Environmental education remains necessary for upcoming generations
As pressing environmental issues continue to come to light, concerns about how and when environmental ideas are being addressed in our education system are
Denny Jordan, former science
teacher in WCSD and Case Western Reserve graduate, says educating students about the environment is the most essential way to raise awareness about these issues.
“Education is key. We need to show people that care of the environment is important to our quality of life and will save money in the long run,” Jordan said.
According to Jordan, educational requirements surrounding the environment are relaxed, at best.
He cites a lack of direct demonstration, saying, “One general trend over the last two decades seems to be that there is less hands-on experience.” Jordan said outdoor
programs play a key role in environmental education, continuing, “I think that it is extremely important that we continue outdoor programs to keep kids connected to nature. I truly believe that the best way to develop an appreciation for nature and the environment is to be out in it.”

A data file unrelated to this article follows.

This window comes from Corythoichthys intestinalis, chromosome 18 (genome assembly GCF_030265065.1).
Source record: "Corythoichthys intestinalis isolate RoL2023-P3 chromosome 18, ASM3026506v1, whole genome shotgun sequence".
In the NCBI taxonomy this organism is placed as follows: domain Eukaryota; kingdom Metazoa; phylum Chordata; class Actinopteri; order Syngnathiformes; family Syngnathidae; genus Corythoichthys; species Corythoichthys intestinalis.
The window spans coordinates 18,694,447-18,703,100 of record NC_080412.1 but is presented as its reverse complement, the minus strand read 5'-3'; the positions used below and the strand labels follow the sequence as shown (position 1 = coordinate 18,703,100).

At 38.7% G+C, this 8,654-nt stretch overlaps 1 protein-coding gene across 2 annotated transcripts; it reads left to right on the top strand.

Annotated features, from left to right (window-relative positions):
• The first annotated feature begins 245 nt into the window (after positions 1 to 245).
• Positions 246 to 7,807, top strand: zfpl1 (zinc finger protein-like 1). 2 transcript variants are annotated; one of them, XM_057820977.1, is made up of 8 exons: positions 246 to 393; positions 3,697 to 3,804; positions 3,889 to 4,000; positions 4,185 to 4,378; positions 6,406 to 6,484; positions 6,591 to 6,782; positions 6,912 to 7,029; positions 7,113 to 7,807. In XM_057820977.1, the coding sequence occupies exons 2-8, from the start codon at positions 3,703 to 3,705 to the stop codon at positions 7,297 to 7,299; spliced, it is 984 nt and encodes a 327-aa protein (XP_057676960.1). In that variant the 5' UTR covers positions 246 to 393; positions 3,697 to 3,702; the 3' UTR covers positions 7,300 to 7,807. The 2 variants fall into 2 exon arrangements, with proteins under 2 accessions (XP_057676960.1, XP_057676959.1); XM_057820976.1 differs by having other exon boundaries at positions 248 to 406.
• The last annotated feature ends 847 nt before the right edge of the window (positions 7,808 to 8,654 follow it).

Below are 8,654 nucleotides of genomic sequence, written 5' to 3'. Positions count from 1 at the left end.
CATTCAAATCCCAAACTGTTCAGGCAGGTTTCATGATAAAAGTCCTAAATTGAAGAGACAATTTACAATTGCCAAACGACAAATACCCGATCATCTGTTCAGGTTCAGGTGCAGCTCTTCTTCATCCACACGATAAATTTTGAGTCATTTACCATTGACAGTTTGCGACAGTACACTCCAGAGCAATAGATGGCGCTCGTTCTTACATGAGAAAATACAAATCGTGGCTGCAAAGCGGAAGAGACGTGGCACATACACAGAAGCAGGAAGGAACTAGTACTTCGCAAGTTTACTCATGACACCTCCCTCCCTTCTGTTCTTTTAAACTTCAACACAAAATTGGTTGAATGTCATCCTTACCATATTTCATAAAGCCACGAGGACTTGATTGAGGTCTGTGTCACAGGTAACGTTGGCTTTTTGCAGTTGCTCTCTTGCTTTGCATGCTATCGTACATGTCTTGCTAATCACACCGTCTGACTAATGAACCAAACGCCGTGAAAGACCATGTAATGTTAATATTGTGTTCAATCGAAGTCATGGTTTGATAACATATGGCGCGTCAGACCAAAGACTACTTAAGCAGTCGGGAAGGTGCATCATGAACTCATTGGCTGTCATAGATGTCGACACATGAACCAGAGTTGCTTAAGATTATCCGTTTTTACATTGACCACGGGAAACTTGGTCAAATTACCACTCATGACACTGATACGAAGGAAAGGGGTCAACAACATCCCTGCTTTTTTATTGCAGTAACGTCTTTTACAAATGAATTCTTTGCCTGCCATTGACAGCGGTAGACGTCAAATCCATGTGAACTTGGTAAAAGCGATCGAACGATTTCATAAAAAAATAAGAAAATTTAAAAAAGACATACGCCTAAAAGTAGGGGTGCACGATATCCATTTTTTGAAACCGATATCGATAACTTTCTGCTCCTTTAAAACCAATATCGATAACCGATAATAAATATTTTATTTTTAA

The Ohio Dept. of Education Next Generation Science Standards, found on education. ohio.gov, were adopted in July 2011.
Within this guide are three categories: Earth and Space Science, Physical Science and Life Science.
The entire science standards guide mentions recycling only as a suggestion for teachers to show students the impact that they have on the environment.
According to WHS Science Dept. member Shelly Silvaggi, all of the branches within science help to foster an appreciation for the environment.
“The foundation for Environmental Science is laid in Earth Science, Biology and Chemistry. Bringing all of those concepts together for a full system approach to solve
problems, anthropogenic and otherwise, is the purpose of Environmental Science,” Silvaggi said.
Jordan stresses it is important for all of us to be informed about current environmental issues, saying, “We need to make sure that things like the water crisis in Flint, Michigan, the coral bleaching and the use of chemicals get covered more and that people understand the consequences of their actions. Read and be informed.”
Silvaggi showed similar concerns about the dangers of ignorance, saying, “ It is important to be aware of the impacts that humans make on the world around us. All of our actions have consequences, good or bad. If we can assess our impacts, we can make better decisions. These decisions can then benefit all life on this planet.”
How environmental issues are being addressed in education is important to ensuring everyone is informed on some of the most pressing topics, not only for today’s generation, but for many generations that will come in the future.